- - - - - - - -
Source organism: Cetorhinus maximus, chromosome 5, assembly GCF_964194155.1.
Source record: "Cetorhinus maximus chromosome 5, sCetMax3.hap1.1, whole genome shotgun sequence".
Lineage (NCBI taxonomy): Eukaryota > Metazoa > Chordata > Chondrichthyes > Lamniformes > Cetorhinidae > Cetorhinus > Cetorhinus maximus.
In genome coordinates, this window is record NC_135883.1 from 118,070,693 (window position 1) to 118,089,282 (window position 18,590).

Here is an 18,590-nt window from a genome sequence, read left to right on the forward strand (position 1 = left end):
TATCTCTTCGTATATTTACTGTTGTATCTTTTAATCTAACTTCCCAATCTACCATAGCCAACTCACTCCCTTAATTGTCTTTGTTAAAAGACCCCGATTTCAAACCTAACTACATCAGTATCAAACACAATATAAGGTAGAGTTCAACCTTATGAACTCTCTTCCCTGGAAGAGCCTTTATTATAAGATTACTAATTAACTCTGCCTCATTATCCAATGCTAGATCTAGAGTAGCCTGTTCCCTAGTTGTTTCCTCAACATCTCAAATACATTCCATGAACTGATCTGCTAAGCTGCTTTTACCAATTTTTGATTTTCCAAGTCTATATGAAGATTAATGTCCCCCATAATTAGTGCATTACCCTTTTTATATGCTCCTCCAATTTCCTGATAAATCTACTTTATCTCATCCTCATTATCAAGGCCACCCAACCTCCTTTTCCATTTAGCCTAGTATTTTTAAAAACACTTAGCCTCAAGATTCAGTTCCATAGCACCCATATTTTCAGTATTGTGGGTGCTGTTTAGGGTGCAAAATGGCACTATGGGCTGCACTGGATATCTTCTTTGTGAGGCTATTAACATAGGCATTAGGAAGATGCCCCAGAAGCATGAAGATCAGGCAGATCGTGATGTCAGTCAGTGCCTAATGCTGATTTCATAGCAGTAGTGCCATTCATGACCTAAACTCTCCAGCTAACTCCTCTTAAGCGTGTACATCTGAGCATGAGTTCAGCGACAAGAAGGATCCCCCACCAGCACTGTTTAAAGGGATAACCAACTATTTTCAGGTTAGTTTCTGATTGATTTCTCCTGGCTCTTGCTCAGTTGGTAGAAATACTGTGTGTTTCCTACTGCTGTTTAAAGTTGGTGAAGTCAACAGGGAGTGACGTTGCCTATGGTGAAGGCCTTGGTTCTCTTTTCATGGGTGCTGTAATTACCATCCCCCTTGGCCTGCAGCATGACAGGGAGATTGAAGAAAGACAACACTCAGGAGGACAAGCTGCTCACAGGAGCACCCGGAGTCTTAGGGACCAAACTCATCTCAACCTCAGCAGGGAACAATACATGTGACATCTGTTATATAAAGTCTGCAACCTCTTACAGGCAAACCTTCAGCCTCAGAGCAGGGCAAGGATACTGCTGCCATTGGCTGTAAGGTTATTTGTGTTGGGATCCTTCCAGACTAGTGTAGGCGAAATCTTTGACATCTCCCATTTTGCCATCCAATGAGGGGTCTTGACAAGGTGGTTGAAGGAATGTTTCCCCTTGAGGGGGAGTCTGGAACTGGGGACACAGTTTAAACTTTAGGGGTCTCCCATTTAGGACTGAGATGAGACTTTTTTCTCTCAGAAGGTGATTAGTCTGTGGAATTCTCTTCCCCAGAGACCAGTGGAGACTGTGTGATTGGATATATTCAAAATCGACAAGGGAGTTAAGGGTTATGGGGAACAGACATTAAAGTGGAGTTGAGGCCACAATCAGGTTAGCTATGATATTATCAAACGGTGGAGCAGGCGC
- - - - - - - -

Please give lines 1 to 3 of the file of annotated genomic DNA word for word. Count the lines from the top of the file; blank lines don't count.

Source organism: Cetorhinus maximus, chromosome 5, assembly GCF_964194155.1.
Source record: "Cetorhinus maximus chromosome 5, sCetMax3.hap1.1, whole genome shotgun sequence".
Lineage (NCBI taxonomy): Eukaryota > Metazoa > Chordata > Chondrichthyes > Lamniformes > Cetorhinidae > Cetorhinus > Cetorhinus maximus.